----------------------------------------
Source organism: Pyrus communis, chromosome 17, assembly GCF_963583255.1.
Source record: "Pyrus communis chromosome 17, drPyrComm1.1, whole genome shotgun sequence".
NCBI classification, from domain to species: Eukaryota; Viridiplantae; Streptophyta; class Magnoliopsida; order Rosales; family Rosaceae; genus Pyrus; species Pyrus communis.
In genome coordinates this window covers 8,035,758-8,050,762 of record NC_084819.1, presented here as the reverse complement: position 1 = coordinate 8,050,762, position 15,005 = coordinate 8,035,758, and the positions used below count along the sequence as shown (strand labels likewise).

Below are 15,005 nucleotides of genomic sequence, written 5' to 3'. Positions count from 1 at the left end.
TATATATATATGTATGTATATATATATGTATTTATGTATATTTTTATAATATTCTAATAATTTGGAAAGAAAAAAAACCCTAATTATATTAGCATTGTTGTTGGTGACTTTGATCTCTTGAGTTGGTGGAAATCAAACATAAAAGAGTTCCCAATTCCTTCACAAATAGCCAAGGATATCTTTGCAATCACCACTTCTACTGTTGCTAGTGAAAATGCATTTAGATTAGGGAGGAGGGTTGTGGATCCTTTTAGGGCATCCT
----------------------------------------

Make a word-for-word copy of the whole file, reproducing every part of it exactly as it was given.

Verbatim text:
Source organism: Pyrus communis, chromosome 17, assembly GCF_963583255.1.
Source record: "Pyrus communis chromosome 17, drPyrComm1.1, whole genome shotgun sequence".
NCBI classification, from domain to species: Eukaryota; Viridiplantae; Streptophyta; class Magnoliopsida; order Rosales; family Rosaceae; genus Pyrus; species Pyrus communis.
In genome coordinates this window covers 8,035,758-8,050,762 of record NC_084819.1, presented here as the reverse complement: position 1 = coordinate 8,050,762, position 15,005 = coordinate 8,035,758, and the positions used below count along the sequence as shown (strand labels likewise).

Below are 15,005 nucleotides of genomic sequence, written 5' to 3'. Positions count from 1 at the left end.
TATATATATATGTATGTATATATATATGTATTTATGTATATTTTTATAATATTCTAATAATTTGGAAAGAAAAAAAACCCTAATTATATTAGCATTGTTGTTGGTGACTTTGATCTCTTGAGTTGGTGGAAATCAAACATAAAAGAGTTCCCAATTCCTTCACAAATAGCCAAGGATATCTTTGCAATCACCACTTCTACTGTTGCTAGTGAAAATGCATTTAGATTAGGGAGGAGGGTTGTGGATCCTTTTAGGGCATCCT